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You searched for +publisher:"Case Western Reserve University School of Graduate Studies" +contributor:("Ciccia, Angela"). One record found.

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1. Beekman, Leah Michele. CLEARLY MISUNDERSTOOD:THE AMBIGUOUS LANGUAGE TEST FOR STUDENTS WITH AND WITHOUT LANGUAGE DISORDER.

Degree: PhD, Communication Sciences, 2019, Case Western Reserve University School of Graduate Studies

The purpose of this study was to identify and assess a group of ambiguous language stimuli suitable for use in assessments and therapeutic interventions for students who with Language Disorder (LD). Existing standardized tests allow practitioners to assess whether students can identify when certain kinds of ambiguous language are being used. The current study seeks to create a new test, the Ambiguous Language Test (ALT), which will dive deeper into the study of ambiguous language, to investigate the degree to which students can interpret and understand ambiguity. In order to develop these materials, first a baseline understanding of how students who are typically developing (TD) can perform on the task of defining ambiguous words and phrases must be established. The study was therefore conducted in three phases. Phase One tested a large number of stimuli across the areas of multiple meaning words, metaphors, oxymorons, and paradoxes with students who are TD between the ages of 12 and 14 years. Stimuli were analyzed using the difficulty index, discrimination index, and Cronbach’s alpha in order to develop a fuller understanding of words and phrases that would be suitable for more in-depth testing. In Phase Two, a narrower list of words and phrases, selected on the basis of results from Phase One, were presented to a different group of students who are TD, with a wider age range (9-15 years). These stimuli were analyzed using the difficulty index and discrimination index to verify results from Phase One and in order for the ALT to progress to the third and final development phase. Finally, Phase Three draws on the results of both earlier phases to present the test with a full range of difficulty levels, according to the difficulty index, to a group of students with LD, ages 9-15 and a group of students who are TD, ages 9-15. These test results were analyzed again using the difficulty index and discrimination index to verify previous test results. Finally, the Mann Whitney U was used to compare the test scores of the LD group to the scores of the TD group. Advisors/Committee Members: Ciccia, Angela (Committee Chair).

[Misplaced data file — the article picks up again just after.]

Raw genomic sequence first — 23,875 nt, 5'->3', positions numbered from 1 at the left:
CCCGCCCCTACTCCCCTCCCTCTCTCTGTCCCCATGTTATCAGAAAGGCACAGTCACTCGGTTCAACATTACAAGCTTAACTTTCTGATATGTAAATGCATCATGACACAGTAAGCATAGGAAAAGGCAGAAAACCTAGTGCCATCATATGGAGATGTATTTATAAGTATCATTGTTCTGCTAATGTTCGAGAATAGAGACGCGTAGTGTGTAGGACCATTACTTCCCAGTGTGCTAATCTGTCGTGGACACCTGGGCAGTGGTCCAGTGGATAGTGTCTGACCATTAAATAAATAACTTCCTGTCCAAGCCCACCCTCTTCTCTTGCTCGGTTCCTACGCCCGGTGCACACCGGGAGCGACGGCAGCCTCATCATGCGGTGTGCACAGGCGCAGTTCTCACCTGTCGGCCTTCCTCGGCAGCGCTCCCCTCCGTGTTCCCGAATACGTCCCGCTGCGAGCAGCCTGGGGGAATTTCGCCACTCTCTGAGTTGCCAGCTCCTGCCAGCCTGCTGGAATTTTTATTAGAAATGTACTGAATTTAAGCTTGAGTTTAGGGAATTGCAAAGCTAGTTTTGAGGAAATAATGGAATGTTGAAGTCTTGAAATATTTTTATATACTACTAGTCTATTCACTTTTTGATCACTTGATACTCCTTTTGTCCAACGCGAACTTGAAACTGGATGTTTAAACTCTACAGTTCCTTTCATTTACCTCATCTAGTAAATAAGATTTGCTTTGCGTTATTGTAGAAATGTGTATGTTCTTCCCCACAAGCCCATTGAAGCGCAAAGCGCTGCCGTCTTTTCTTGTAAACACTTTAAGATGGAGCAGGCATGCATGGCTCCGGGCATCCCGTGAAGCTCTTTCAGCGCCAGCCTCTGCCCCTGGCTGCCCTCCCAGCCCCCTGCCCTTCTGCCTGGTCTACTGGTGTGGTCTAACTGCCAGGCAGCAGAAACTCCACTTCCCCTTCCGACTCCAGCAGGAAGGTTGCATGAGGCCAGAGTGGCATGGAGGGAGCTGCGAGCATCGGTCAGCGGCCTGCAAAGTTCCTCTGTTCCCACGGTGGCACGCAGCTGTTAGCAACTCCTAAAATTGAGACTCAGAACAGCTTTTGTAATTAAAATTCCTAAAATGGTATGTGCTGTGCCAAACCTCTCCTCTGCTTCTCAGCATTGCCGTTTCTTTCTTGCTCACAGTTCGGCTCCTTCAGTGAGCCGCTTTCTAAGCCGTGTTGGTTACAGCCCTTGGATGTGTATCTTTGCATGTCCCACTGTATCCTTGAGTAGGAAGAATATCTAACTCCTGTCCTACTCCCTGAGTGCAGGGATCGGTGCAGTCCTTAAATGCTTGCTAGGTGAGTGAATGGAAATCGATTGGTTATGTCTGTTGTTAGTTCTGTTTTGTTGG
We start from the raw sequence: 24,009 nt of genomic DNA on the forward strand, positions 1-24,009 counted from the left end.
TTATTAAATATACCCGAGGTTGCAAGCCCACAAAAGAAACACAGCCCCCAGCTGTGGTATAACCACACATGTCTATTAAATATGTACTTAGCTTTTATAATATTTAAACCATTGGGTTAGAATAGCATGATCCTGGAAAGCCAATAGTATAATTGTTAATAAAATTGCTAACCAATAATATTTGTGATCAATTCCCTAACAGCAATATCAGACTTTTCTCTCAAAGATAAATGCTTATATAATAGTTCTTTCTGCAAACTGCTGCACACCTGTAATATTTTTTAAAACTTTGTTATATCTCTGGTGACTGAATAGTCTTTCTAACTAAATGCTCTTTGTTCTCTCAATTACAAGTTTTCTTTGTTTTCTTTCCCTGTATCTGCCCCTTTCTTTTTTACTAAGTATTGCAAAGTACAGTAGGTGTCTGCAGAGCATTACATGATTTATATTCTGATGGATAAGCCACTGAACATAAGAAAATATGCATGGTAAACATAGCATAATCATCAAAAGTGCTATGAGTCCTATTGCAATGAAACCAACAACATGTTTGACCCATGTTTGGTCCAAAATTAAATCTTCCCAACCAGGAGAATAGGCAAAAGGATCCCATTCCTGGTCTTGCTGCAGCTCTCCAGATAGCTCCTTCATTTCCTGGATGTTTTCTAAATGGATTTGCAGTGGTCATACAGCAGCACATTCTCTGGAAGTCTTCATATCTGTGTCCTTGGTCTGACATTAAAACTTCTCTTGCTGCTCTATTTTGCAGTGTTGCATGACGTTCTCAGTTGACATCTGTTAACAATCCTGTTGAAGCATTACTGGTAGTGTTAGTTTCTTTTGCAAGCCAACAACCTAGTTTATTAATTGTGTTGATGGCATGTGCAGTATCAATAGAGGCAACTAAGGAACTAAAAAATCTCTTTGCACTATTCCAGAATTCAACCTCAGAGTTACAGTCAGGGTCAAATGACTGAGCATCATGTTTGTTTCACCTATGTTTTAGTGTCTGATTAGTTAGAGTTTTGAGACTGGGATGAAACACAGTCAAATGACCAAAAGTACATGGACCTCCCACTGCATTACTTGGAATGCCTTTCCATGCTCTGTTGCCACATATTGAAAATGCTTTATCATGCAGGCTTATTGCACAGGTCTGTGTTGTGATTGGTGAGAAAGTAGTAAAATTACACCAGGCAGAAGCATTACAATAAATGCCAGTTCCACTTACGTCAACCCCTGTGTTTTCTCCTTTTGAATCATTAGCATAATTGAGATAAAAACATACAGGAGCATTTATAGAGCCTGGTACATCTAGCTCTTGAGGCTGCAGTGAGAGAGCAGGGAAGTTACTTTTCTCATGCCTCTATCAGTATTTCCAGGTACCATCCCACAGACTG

Subjects/Keywords: Speech Therapy; ambiguous language, multiple-meaning words, metaphors, paradoxes, oxymorons, language disorder, typical development, speech language pathology

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APA · Chicago · MLA · Vancouver · CSE | Export to Zotero / EndNote / Reference Manager

APA (6th Edition):

Beekman, L. M. (2019). CLEARLY MISUNDERSTOOD:THE AMBIGUOUS LANGUAGE TEST FOR STUDENTS WITH AND WITHOUT LANGUAGE DISORDER. (Doctoral Dissertation). Case Western Reserve University School of Graduate Studies. Retrieved from http://rave.ohiolink.edu/etdc/view?acc_num=case1563362510636297

Chicago Manual of Style (16th Edition):

Beekman, Leah Michele. “CLEARLY MISUNDERSTOOD:THE AMBIGUOUS LANGUAGE TEST FOR STUDENTS WITH AND WITHOUT LANGUAGE DISORDER.” 2019. Doctoral Dissertation, Case Western Reserve University School of Graduate Studies. Accessed October 18, 2019. http://rave.ohiolink.edu/etdc/view?acc_num=case1563362510636297.

MLA Handbook (7th Edition):

Beekman, Leah Michele. “CLEARLY MISUNDERSTOOD:THE AMBIGUOUS LANGUAGE TEST FOR STUDENTS WITH AND WITHOUT LANGUAGE DISORDER.” 2019. Web. 18 Oct 2019.

Vancouver:

Beekman LM. CLEARLY MISUNDERSTOOD:THE AMBIGUOUS LANGUAGE TEST FOR STUDENTS WITH AND WITHOUT LANGUAGE DISORDER. [Internet] [Doctoral dissertation]. Case Western Reserve University School of Graduate Studies; 2019. [cited 2019 Oct 18]. Available from: http://rave.ohiolink.edu/etdc/view?acc_num=case1563362510636297.

Council of Science Editors:

Beekman LM. CLEARLY MISUNDERSTOOD:THE AMBIGUOUS LANGUAGE TEST FOR STUDENTS WITH AND WITHOUT LANGUAGE DISORDER. [Doctoral Dissertation]. Case Western Reserve University School of Graduate Studies; 2019. Available from: http://rave.ohiolink.edu/etdc/view?acc_num=case1563362510636297

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